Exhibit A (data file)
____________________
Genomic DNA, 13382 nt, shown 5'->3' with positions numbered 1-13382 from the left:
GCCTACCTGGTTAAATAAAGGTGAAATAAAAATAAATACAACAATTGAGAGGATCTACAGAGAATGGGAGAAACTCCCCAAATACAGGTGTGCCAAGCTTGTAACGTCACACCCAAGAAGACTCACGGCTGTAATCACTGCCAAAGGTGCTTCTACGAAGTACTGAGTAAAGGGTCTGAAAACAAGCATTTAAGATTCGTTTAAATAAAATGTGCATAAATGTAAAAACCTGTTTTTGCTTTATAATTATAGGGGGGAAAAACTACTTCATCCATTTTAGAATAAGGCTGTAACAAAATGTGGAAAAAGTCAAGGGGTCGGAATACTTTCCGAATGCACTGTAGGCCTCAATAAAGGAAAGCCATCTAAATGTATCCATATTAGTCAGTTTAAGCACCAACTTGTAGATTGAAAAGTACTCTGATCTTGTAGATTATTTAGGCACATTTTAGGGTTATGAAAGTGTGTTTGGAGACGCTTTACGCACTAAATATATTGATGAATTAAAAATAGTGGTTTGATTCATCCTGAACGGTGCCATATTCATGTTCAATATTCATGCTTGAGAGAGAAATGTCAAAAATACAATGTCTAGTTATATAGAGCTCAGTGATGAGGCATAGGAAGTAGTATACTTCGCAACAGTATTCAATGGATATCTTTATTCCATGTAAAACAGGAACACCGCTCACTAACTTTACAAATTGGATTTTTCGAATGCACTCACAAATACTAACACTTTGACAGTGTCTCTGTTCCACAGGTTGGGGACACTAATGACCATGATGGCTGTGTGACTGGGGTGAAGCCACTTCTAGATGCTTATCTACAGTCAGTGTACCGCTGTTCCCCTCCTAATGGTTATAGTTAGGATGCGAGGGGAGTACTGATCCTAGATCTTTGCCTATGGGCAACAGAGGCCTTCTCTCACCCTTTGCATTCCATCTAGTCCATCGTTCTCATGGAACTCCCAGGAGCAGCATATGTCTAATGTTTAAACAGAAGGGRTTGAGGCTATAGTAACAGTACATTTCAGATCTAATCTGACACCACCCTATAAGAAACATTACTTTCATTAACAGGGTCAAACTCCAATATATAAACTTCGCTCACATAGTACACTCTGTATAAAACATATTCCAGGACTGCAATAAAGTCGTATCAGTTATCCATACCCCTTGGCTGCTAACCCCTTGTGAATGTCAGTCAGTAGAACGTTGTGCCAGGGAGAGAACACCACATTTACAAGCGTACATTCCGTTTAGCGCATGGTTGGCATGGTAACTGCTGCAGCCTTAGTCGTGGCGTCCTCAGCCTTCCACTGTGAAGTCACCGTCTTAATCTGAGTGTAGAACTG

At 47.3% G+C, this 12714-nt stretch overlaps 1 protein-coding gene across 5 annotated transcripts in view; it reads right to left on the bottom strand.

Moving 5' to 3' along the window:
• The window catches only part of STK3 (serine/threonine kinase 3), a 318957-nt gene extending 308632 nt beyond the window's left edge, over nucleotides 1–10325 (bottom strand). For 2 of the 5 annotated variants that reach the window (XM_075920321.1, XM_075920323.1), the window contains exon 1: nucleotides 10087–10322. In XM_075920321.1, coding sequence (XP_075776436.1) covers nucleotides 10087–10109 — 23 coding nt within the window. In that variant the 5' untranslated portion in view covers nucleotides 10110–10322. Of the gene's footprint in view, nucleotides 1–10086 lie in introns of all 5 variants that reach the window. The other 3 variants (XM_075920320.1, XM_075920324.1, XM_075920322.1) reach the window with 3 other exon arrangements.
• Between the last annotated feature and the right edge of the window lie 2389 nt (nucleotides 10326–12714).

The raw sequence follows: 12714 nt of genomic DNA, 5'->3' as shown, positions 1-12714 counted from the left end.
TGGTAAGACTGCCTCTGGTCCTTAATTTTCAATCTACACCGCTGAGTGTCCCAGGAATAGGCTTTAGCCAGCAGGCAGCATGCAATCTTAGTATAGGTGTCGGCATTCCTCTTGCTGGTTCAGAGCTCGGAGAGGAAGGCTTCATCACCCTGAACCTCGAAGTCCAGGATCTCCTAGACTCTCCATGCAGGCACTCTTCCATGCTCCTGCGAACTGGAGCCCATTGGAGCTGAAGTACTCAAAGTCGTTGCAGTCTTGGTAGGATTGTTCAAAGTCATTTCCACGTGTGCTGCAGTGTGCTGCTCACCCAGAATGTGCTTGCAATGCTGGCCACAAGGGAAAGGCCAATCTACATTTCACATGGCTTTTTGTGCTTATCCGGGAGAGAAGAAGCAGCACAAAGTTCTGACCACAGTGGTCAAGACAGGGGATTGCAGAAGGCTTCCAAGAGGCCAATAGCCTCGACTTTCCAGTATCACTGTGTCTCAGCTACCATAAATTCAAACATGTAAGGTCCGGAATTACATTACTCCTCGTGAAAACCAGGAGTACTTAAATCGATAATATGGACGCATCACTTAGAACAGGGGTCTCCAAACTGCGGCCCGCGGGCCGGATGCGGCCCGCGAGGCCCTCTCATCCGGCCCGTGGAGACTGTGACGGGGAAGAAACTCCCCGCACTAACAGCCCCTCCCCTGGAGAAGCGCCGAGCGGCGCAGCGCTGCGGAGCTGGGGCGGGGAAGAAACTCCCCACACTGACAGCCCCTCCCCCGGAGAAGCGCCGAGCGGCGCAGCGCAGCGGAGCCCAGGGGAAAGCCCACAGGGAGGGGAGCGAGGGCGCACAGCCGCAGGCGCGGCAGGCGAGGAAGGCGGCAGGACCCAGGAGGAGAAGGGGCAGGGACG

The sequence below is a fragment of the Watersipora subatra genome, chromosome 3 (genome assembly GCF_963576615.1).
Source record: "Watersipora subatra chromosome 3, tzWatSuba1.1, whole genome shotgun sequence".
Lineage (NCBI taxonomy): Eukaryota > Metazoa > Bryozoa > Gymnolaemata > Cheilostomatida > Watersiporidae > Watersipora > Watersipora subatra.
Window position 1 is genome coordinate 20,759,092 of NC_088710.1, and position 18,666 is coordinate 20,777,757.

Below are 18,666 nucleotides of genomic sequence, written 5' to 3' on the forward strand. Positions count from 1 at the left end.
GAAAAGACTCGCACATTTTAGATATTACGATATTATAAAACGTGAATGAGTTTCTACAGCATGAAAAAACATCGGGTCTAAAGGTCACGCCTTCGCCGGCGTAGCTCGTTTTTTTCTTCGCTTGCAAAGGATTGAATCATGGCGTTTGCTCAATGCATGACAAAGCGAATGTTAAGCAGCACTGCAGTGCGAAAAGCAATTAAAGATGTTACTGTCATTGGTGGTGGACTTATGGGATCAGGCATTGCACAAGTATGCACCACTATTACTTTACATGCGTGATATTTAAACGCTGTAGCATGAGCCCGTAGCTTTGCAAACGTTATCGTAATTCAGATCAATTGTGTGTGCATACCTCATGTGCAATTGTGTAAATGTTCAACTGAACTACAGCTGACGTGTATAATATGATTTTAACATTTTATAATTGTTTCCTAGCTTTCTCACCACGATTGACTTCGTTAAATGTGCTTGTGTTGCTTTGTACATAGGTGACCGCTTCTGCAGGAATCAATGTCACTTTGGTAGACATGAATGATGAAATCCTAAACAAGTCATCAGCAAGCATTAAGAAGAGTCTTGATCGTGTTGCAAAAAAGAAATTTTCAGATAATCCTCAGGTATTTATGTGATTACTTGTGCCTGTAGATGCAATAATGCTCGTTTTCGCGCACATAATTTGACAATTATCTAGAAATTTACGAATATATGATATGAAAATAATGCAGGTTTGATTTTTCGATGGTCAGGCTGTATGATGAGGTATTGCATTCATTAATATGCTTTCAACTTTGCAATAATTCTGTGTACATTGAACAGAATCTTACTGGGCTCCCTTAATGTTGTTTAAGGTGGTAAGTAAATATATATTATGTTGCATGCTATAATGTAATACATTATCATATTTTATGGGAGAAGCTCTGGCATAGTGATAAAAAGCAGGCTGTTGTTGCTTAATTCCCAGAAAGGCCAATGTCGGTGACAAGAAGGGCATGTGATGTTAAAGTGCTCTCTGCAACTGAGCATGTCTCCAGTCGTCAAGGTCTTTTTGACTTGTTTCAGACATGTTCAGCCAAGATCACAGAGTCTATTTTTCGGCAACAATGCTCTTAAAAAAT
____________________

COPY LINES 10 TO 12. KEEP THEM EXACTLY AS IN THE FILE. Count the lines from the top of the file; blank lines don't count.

Source record: "Watersipora subatra chromosome 3, tzWatSuba1.1, whole genome shotgun sequence".
Lineage (NCBI taxonomy): Eukaryota > Metazoa > Bryozoa > Gymnolaemata > Cheilostomatida > Watersiporidae > Watersipora > Watersipora subatra.
Window position 1 is genome coordinate 20,759,092 of NC_088710.1, and position 18,666 is coordinate 20,777,757.